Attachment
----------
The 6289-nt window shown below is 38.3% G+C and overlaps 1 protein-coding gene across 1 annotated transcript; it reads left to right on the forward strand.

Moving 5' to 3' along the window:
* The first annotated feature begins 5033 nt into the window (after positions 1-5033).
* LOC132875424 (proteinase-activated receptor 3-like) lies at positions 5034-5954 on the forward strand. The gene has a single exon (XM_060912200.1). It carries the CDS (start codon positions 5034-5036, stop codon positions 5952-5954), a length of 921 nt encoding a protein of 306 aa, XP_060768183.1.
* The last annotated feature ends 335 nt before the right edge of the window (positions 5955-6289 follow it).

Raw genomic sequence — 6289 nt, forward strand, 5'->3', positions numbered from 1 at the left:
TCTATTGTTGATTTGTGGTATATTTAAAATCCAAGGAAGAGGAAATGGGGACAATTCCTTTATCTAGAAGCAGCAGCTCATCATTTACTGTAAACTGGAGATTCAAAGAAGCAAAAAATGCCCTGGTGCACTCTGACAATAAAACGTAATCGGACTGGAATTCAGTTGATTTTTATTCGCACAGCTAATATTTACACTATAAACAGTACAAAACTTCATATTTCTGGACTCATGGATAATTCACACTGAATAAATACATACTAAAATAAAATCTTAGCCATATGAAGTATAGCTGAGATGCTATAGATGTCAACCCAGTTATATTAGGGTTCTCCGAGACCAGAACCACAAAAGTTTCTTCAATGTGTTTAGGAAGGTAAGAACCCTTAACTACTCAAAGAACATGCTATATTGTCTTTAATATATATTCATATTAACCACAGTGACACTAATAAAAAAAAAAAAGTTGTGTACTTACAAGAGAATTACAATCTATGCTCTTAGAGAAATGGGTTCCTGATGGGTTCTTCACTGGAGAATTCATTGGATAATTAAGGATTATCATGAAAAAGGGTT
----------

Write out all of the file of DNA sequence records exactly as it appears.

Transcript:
The 6289-nt window shown below is 38.3% G+C and overlaps 1 protein-coding gene across 1 annotated transcript; it reads left to right on the forward strand.

Moving 5' to 3' along the window:
* The first annotated feature begins 5033 nt into the window (after positions 1-5033).
* LOC132875424 (proteinase-activated receptor 3-like) lies at positions 5034-5954 on the forward strand. The gene has a single exon (XM_060912200.1). It carries the CDS (start codon positions 5034-5036, stop codon positions 5952-5954), a length of 921 nt encoding a protein of 306 aa, XP_060768183.1.
* The last annotated feature ends 335 nt before the right edge of the window (positions 5955-6289 follow it).

Raw genomic sequence — 6289 nt, forward strand, 5'->3', positions numbered from 1 at the left:
TCTATTGTTGATTTGTGGTATATTTAAAATCCAAGGAAGAGGAAATGGGGACAATTCCTTTATCTAGAAGCAGCAGCTCATCATTTACTGTAAACTGGAGATTCAAAGAAGCAAAAAATGCCCTGGTGCACTCTGACAATAAAACGTAATCGGACTGGAATTCAGTTGATTTTTATTCGCACAGCTAATATTTACACTATAAACAGTACAAAACTTCATATTTCTGGACTCATGGATAATTCACACTGAATAAATACATACTAAAATAAAATCTTAGCCATATGAAGTATAGCTGAGATGCTATAGATGTCAACCCAGTTATATTAGGGTTCTCCGAGACCAGAACCACAAAAGTTTCTTCAATGTGTTTAGGAAGGTAAGAACCCTTAACTACTCAAAGAACATGCTATATTGTCTTTAATATATATTCATATTAACCACAGTGACACTAATAAAAAAAAAAAAGTTGTGTACTTACAAGAGAATTACAATCTATGCTCTTAGAGAAATGGGTTCCTGATGGGTTCTTCACTGGAGAATTCATTGGATAATTAAGGATTATCATGAAAAAGGGTT